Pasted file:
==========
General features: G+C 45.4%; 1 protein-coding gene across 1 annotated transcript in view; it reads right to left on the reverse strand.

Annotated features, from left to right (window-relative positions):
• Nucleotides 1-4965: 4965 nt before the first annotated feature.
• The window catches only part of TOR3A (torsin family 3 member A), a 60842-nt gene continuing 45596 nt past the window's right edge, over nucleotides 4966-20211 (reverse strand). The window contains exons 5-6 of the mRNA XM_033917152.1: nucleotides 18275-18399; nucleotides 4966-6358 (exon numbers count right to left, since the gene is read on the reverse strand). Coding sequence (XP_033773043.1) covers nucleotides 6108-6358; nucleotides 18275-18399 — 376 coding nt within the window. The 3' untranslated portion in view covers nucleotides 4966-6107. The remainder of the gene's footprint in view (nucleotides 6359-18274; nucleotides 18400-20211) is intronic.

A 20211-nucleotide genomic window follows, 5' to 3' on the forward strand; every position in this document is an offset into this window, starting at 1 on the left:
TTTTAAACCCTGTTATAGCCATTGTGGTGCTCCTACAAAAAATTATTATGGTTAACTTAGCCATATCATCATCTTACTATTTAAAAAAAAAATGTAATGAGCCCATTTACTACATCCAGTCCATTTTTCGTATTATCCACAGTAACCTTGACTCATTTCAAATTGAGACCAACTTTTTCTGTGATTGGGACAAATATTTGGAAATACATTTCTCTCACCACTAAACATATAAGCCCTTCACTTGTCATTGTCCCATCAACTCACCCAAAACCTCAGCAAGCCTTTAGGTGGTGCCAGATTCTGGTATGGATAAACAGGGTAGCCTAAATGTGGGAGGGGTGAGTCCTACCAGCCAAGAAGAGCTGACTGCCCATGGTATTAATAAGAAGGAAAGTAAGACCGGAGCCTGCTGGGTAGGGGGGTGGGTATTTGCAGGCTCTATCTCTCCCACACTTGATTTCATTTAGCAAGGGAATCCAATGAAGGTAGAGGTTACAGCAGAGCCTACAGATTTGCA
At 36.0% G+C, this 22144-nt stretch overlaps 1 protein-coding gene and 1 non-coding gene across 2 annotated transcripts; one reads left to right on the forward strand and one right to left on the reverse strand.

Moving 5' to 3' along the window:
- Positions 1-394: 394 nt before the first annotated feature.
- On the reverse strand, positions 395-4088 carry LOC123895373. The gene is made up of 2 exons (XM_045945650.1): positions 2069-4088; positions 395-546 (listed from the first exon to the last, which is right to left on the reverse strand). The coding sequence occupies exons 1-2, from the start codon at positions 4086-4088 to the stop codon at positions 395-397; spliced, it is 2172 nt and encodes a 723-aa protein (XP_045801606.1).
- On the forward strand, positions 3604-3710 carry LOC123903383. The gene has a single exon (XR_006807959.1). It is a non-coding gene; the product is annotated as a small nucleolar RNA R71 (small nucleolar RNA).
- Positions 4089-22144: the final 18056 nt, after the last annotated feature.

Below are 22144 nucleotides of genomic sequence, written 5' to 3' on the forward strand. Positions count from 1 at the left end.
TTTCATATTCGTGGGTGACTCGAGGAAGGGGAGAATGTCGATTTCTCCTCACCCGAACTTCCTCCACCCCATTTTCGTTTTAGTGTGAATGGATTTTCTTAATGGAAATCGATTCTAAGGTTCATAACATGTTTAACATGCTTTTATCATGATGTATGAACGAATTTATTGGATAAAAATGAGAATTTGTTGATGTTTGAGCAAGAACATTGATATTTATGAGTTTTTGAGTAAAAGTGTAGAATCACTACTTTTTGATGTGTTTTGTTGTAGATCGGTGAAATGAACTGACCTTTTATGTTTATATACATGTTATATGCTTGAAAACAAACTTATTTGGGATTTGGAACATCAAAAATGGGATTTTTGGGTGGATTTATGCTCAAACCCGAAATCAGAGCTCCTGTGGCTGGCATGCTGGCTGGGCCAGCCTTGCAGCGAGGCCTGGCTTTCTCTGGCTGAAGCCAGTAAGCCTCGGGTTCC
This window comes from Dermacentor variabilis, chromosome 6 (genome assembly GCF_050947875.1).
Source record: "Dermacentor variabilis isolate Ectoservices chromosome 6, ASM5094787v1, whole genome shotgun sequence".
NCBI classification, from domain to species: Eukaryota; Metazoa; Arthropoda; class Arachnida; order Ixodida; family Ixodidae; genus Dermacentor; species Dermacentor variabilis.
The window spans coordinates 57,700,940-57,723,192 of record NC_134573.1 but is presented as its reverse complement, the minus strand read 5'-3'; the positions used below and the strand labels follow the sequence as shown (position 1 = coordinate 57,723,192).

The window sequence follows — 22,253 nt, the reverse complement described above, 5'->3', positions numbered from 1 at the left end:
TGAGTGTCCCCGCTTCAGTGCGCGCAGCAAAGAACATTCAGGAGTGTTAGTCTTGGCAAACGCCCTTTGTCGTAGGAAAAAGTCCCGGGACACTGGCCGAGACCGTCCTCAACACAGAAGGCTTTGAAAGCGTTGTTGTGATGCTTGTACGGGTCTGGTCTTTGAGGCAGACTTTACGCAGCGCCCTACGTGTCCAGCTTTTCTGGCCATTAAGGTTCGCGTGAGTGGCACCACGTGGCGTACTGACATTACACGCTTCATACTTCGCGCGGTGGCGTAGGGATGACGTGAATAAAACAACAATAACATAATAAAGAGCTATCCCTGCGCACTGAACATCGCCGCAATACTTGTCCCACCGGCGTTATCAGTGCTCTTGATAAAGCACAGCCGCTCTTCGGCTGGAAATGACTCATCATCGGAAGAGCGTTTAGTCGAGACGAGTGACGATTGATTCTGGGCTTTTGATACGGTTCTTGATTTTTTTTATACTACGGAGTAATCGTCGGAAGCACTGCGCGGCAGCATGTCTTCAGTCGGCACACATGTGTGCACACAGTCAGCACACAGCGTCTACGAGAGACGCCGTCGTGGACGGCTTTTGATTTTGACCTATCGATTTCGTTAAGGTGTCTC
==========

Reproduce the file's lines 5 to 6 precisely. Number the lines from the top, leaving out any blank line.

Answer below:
A 20211-nucleotide genomic window follows, 5' to 3' on the forward strand; every position in this document is an offset into this window, starting at 1 on the left:
TTTTAAACCCTGTTATAGCCATTGTGGTGCTCCTACAAAAAATTATTATGGTTAACTTAGCCATATCATCATCTTACTATTTAAAAAAAAAATGTAATGAGCCCATTTACTACATCCAGTCCATTTTTCGTATTATCCACAGTAACCTTGACTCATTTCAAATTGAGACCAACTTTTTCTGTGATTGGGACAAATATTTGGAAATACATTTCTCTCACCACTAAACATATAAGCCCTTCACTTGTCATTGTCCCATCAACTCACCCAAAACCTCAGCAAGCCTTTAGGTGGTGCCAGATTCTGGTATGGATAAACAGGGTAGCCTAAATGTGGGAGGGGTGAGTCCTACCAGCCAAGAAGAGCTGACTGCCCATGGTATTAATAAGAAGGAAAGTAAGACCGGAGCCTGCTGGGTAGGGGGGTGGGTATTTGCAGGCTCTATCTCTCCCACACTTGATTTCATTTAGCAAGGGAATCCAATGAAGGTAGAGGTTACAGCAGAGCCTACAGATTTGCA